The comfort of your bike saddle greatly determines the comfort of your ride. The longer your commute, the more it makes sense to select a good saddle. Among the seemingly infinite number of possible bike saddles, are there some features that you should be looking for when buying a bike commuting saddle? What are the best commuter bike saddles?
A good commuter bike saddle is wide enough to support your body and narrow enough to allow you to move freely. Its shape allows you to ride in a moderately upright position, to be able to scan the traffic around you, and to maneuver. It is comfortable during and after the ride, causing no pain or chafing once you get to work or home. Its padding is firm enough to support the sit bones without creating pinch points in your soft tissue.
Here are four great saddles that make a great fit for most types of commuters:
- Brooks Cambium (check price on Amazon). Premium quality, traditional yet modern saddle.
- Brooks B67 (check price on Amazon). Premium quality, leather saddle.
- Fabric Scoop (check price on Amazon) Classic and sporty commuter saddle
- Bikeroo Dual Spring Saddle (check price on Amazon) High comfort saddle for flat, short and relaxed commutes
Best Premium Sporty Saddle: Brooks Cambium
Brooks established in 1866 has a long history and tradition of saddle-making. Its one-and-a-half century of history in itself is a guarantee of quality.
The Cambium is a relatively new model; its design is innovatively traditional. The aluminum “Brooks” backplate on the tail of the saddle makes it look pretty stylish and gives a traditional touch. However, the lack of padding and the pretty slim nylon-covered vulcanized rubber base gives it a modern look.
The vulcanized rubber shell is covered with a waterproof nylon cover. These saddles are durable and don’t require breaking in or maintenance. Countless commuters keep it in high esteem because of its practicality, durability, and style.
There are a few types of Cambium models: C13, C15, C17, and C19. The main difference is in the width, which ranges from 132mm (C13) to 184mm (C19). There is a small difference in their length too.
A 150-160 millimeter saddle width is considered average. You can find wider and narrower Cambium saddles. The C15 is 150 millimeters wide, and its older brother the C17 is 160 millimeters wide. If you need something even wider, the C19 with its 184-millimeter width can be a good choice.
The Brooks Cambium saddle is designed for a wide range of riding styles, including bike commuting. Every commuter finds a Cambium model that is perfect for bike commuting.
The Cambium strikes the right balance between size, shape, and functionality for bike commuters. It’s wide enough to sit in a moderately upright position and at the same time enables the rider to maintain a slightly forward-leaning aero position. If you’re an urban bike commuter, you need to see the traffic around you, and if your commute is longer than 5 miles it is also important to be able to keep a good pace.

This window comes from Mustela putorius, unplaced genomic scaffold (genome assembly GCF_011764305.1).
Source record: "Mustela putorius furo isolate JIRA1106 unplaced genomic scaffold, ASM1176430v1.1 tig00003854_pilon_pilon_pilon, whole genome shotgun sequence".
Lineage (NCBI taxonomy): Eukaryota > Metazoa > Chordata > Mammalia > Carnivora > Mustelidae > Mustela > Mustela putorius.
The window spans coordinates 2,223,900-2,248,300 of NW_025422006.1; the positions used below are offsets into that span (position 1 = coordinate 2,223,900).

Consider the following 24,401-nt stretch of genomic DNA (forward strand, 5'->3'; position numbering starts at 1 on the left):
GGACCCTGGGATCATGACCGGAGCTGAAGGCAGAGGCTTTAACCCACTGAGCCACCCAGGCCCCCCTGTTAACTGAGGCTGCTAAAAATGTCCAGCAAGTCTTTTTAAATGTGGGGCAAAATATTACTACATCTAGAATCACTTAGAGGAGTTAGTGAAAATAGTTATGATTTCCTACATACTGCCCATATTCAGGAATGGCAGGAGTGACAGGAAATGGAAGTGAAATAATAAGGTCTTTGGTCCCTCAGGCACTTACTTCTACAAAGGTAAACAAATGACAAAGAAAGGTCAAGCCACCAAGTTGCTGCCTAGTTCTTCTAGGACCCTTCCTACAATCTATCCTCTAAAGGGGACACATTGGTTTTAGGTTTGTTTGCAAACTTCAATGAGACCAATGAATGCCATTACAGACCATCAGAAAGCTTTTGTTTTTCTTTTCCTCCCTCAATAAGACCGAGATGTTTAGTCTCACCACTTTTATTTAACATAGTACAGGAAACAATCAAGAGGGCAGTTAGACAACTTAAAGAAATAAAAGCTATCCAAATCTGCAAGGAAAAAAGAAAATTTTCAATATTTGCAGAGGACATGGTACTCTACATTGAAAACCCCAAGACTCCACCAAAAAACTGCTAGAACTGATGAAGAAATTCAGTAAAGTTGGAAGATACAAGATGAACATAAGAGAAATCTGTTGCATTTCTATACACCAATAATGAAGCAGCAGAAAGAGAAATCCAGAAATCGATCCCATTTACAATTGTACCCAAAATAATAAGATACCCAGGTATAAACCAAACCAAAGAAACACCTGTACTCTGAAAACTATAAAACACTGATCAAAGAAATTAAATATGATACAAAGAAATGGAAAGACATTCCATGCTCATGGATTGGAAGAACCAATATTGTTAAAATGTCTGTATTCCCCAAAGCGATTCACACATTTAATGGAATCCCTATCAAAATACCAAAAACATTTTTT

Cambium saddles fit a wide range of bikes: from cyclocross bikes to urban cruisers. It can be mounted almost on any type of bike. The C19 fits perfectly for urban cruisers or Dutch-style bikes and the C15 and C17 could fit mountain and road bikes, hybrid or fitness bikes, or gravel bikes.
Best Premium Quality Classic: Brooks B67
This is a classic, go-to saddle for many commuters and bicycle tourists. It’s made of leather, which breaks in and takes the shape of your bum as you ride it.
I use a B67 on my Brompton, and I love it. It offers excellent shock absorption with its built-in springs. It also has plenty of ventilation because of its built-in holes. I can ride it for a long time and not get a sore bum.
Since it’s made of leather, it requires some maintenance, and I need to pay attention to not scratch it, but it’s definitely one of the most comfortable bike saddles I’ve ever tried. Even though it’s a wide saddle, it gets pretty narrow at the nose, which means that it doesn’t result in any chafing, even though my thighs are quite bulky.
Although it’s advertised as a women’s saddle, it fits my anatomy perfectly. It’s made for a relaxing, rather upright ride, and it doesn’t suit a road bike or a gravel bike. If you have a city bike, a Brompton or a comfortable trekking bike, it’s an excellent choice.
Best Value Saddle: Fabric Scoop
A more budget-friendly choice and more “regular” in its design is the Fabric Scoop saddle (also available on Amazon). The Fabric brand was established in 2014. Its products are of excellent quality; even pro cyclists use their saddles and other products.
The Scoop models have a pretty sporty design. They are available in three different widths: 132, 142, and 155 millimeters. The 155-millimeter width saddle comes in three different shapes:
The Flat is flattest and has the least amount of padding, the Shallow one is rounder and squishier and the Radius is the roundest and squishiest.
Looking at the saddle sideways what really catches the eye is the elegant way the padding (with 3 gel inserts) is bonded on the flexible nylon shell instead of the traditional compressed and stretch-covered padding. The slightly heavier and noticeably cheaper saddles with steel rails are perfect for bike commuting.
The Fabric Scoop saddles cover the average body constructions, the small, mid, and big sit bone distances. However, if you are above average and have an exceptionally robust body construction, this saddle might not be wide enough for you.